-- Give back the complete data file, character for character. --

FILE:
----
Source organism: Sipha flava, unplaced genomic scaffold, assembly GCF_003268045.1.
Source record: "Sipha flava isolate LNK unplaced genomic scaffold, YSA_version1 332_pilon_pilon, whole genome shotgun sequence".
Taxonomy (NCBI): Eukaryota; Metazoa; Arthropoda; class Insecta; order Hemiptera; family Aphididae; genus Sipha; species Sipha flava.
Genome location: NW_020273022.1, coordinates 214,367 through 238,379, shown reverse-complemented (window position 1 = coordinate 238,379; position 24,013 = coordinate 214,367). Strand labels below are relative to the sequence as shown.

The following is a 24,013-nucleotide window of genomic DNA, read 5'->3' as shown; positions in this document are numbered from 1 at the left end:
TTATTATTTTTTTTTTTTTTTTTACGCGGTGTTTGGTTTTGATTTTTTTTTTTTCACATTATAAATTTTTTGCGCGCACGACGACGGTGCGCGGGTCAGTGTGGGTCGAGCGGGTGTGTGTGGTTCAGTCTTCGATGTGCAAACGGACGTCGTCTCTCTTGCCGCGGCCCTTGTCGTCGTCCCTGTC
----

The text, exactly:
Source organism: Sipha flava, unplaced genomic scaffold, assembly GCF_003268045.1.
Source record: "Sipha flava isolate LNK unplaced genomic scaffold, YSA_version1 332_pilon_pilon, whole genome shotgun sequence".
Taxonomy (NCBI): Eukaryota; Metazoa; Arthropoda; class Insecta; order Hemiptera; family Aphididae; genus Sipha; species Sipha flava.
Genome location: NW_020273022.1, coordinates 214,367 through 238,379, shown reverse-complemented (window position 1 = coordinate 238,379; position 24,013 = coordinate 214,367). Strand labels below are relative to the sequence as shown.

The following is a 24,013-nucleotide window of genomic DNA, read 5'->3' as shown; positions in this document are numbered from 1 at the left end:
TTATTATTTTTTTTTTTTTTTTTACGCGGTGTTTGGTTTTGATTTTTTTTTTTTCACATTATAAATTTTTTGCGCGCACGACGACGGTGCGCGGGTCAGTGTGGGTCGAGCGGGTGTGTGTGGTTCAGTCTTCGATGTGCAAACGGACGTCGTCTCTCTTGCCGCGGCCCTTGTCGTCGTCCCTGTC